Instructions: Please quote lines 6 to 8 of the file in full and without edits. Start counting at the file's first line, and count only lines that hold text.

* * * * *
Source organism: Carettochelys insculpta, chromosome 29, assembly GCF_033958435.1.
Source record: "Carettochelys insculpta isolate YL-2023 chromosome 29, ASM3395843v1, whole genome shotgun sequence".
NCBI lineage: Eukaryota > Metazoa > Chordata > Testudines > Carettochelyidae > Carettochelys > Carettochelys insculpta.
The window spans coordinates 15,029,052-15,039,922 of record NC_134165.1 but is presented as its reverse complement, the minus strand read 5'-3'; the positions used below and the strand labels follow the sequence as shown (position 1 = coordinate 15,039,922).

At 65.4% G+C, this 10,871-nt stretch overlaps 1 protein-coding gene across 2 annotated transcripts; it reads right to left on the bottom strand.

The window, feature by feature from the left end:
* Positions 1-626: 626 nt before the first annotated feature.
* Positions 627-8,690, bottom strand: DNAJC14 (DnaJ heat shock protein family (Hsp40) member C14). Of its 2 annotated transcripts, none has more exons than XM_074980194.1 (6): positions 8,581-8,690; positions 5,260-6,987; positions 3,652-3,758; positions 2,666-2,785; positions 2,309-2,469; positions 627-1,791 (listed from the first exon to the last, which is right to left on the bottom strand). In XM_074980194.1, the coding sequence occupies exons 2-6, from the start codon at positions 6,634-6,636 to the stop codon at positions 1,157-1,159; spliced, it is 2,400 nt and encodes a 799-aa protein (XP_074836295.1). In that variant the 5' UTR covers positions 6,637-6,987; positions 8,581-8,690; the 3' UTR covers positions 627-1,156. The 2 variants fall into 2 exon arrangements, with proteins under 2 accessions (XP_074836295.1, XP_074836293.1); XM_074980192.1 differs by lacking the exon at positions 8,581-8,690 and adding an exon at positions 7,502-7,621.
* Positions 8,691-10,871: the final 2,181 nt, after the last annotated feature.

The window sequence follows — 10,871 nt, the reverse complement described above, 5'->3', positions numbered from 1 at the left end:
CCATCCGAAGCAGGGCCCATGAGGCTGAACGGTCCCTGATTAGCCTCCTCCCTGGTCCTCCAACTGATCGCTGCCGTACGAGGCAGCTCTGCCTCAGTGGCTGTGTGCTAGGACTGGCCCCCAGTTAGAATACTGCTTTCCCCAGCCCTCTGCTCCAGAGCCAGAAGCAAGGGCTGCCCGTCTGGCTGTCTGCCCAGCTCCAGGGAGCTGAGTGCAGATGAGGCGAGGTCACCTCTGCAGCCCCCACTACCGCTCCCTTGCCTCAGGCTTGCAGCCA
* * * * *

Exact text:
The window, feature by feature from the left end:
* Positions 1-626: 626 nt before the first annotated feature.
* Positions 627-8,690, bottom strand: DNAJC14 (DnaJ heat shock protein family (Hsp40) member C14). Of its 2 annotated transcripts, none has more exons than XM_074980194.1 (6): positions 8,581-8,690; positions 5,260-6,987; positions 3,652-3,758; positions 2,666-2,785; positions 2,309-2,469; positions 627-1,791 (listed from the first exon to the last, which is right to left on the bottom strand). In XM_074980194.1, the coding sequence occupies exons 2-6, from the start codon at positions 6,634-6,636 to the stop codon at positions 1,157-1,159; spliced, it is 2,400 nt and encodes a 799-aa protein (XP_074836295.1). In that variant the 5' UTR covers positions 6,637-6,987; positions 8,581-8,690; the 3' UTR covers positions 627-1,156. The 2 variants fall into 2 exon arrangements, with proteins under 2 accessions (XP_074836295.1, XP_074836293.1); XM_074980192.1 differs by lacking the exon at positions 8,581-8,690 and adding an exon at positions 7,502-7,621.